Mobile Development Framework Logos - Cordova, Flutter, Ionic, React Native

Selecting the right framework turned into a slow and frustrating process. I created some semblance of a tracking app prototype in each one. This took a lot of time (a couple of months) but in the end it paid off and making the final decision was really easy – the clear winner for me was React Native (with Expo and EAS) – I haven’t looked back.

React Native really stood out to me – not just as a capable modern framework, but also because of the energy and buzz surrounding it. There’s a very active community of developers, maintainers and module creators and the documentation and tutorials are extensive. The commitment to evolving the platform and seeing features that I was looking for being actively developed and implemented so quickly was very reassuring. I wasn’t disappointed.

Pebbls Tracking App Progression

Using React Native and the Expo managed workflow with EAS as a solo developer has been a game changer – now that I’ve got the hang of it I can develop and deploy with far fewer headaches. Moving away from a HTML and CSS based system, such as Cordova, to the React framework was not actually very painful. Even more impressive is how the EAS build pipeline effortlessly handles complex tasks like certificates and key signing that can otherwise consume hours of time when carried out manually by mere mortal developers such as myself who don’t do that kind of thing on a daily basis. On top of all of that one of the biggest advantages for me is how easy it is to spot bugs (using tools such as Logrocket), implement fixes, and roll out over-the-air updates to users. I can complete these updates in just a matter of minutes, from receiving a bug report to deploying the fix to user devices.

Testing, Testing, Testing

The journey of creating any software involves a rigorous testing program. The more scenarios we can explore, the better equipped we are to ensure a smooth user experience and the lower the chance of users stumbling across bugs in the wild. While simulators and location spoofing tools serve their purpose, there comes a point where you need to be brave, open the door, go outside, remind your body all about vitamin D, and do some testing in the big wide world. As the first fully functional version of the Pebbls tracking app approached readiness, I found myself carrying 2 or 3 devices wherever I went. These devices were tracking my every move and reporting it all back to the Pebbls server. Upon returning home, I had a treasure trove of data to delve into. This process was invaluable for identifying and eliminating bugs, as well as enhancing performance.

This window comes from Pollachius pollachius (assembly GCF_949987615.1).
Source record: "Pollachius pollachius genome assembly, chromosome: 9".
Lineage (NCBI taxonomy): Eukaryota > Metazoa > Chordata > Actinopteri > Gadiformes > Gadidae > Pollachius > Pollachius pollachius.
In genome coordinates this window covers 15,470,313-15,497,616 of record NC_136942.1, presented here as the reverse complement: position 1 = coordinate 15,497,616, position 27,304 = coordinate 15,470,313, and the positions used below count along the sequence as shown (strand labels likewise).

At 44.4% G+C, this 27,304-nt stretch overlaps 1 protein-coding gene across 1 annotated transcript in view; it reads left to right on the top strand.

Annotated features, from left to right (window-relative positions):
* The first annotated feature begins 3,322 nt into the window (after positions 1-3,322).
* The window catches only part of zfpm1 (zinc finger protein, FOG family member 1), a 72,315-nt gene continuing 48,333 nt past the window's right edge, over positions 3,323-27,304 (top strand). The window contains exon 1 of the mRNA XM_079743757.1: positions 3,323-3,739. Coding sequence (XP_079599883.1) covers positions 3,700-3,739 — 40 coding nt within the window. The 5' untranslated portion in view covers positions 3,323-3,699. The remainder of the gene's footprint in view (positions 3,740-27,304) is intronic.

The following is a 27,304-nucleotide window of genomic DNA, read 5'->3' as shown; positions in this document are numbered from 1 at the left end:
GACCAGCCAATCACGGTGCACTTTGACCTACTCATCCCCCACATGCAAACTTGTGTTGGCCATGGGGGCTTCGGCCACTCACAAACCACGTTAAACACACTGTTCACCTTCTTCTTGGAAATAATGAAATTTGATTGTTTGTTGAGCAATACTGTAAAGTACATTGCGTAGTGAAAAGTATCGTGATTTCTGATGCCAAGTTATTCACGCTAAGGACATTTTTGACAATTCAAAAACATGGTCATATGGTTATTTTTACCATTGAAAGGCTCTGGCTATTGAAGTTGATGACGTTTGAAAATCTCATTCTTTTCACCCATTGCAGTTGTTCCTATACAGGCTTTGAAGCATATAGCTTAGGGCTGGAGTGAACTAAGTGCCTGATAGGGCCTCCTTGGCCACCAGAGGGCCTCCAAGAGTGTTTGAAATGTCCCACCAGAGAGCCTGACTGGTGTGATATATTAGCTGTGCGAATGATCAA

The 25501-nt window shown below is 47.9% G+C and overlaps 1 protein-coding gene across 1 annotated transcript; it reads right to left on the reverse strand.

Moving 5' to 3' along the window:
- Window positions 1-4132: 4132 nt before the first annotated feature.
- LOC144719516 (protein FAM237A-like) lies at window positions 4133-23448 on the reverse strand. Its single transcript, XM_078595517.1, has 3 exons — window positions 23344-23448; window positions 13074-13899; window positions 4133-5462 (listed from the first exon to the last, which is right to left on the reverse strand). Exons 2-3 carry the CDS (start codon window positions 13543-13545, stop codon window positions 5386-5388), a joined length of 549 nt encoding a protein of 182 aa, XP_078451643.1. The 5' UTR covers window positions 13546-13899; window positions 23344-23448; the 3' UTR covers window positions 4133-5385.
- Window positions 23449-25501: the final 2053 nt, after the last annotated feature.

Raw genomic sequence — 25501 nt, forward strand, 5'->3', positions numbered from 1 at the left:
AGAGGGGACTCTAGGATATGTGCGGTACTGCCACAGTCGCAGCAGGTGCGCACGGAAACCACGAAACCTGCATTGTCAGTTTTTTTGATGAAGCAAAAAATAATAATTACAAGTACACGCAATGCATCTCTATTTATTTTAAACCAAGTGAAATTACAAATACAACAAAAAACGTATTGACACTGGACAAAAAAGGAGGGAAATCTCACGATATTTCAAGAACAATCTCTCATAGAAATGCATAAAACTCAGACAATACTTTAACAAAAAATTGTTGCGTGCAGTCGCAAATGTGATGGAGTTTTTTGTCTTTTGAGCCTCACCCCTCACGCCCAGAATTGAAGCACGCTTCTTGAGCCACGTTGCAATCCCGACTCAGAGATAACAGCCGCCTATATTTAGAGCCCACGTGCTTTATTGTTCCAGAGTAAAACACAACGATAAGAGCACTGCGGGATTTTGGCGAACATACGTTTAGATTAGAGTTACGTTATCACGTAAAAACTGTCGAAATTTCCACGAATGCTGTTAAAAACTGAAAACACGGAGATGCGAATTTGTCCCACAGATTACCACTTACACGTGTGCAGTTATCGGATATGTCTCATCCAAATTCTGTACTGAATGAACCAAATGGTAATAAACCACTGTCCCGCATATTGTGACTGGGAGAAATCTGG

Testing the Pebbls Tracking App on the Road

The next stage of testing was to take the app out on another real-world adventure. There were already a few beta testers out and about doing just that but it was important for me to do this too – allowing me to experience the best and worst bits of the app for myself. So, after a Covid delay (see previous post) that’s exactly what I did. Lucy and I spent 6 months cycling across Europe and Turkey to Georgia. We tracked our route the entire way, stopping periodically, often on the side of a mountain or craggy shore, to fix bugs and to continue developing features. This real world test was crucial – it allowed me to gain insights into how the app would handle under various GPS and network conditions. This experience became an integral part of the app’s development, making it more robust and reliable for fellow adventurers.

Listening to User Feedback and Continuous Improvement

Pebbls isn’t just about tracking your journey, it’s about telling real stories and being inspired – it’s about the community of adventurers and explorers that use the platform. I actively reach out to users for feedback and comments on their experience. These insights and suggestions play a crucial role in shaping the app’s features and functionality. Many of the enhancements found in Pebbls today were born from user suggestions – integrating GPX and Strava support, adding new Pebbls icons, improving the user interface, or enhancing performance – your feedback is the driving force behind this continuous evolution. I regularly release updates based on your suggestions, ensuring that Pebbls grows to meet the needs of adventurers like you.

Get In Touch

Ready to shape the future of Pebbls? I would love to hear from you. Share your adventures, ideas, and feedback via the contact page or [email protected]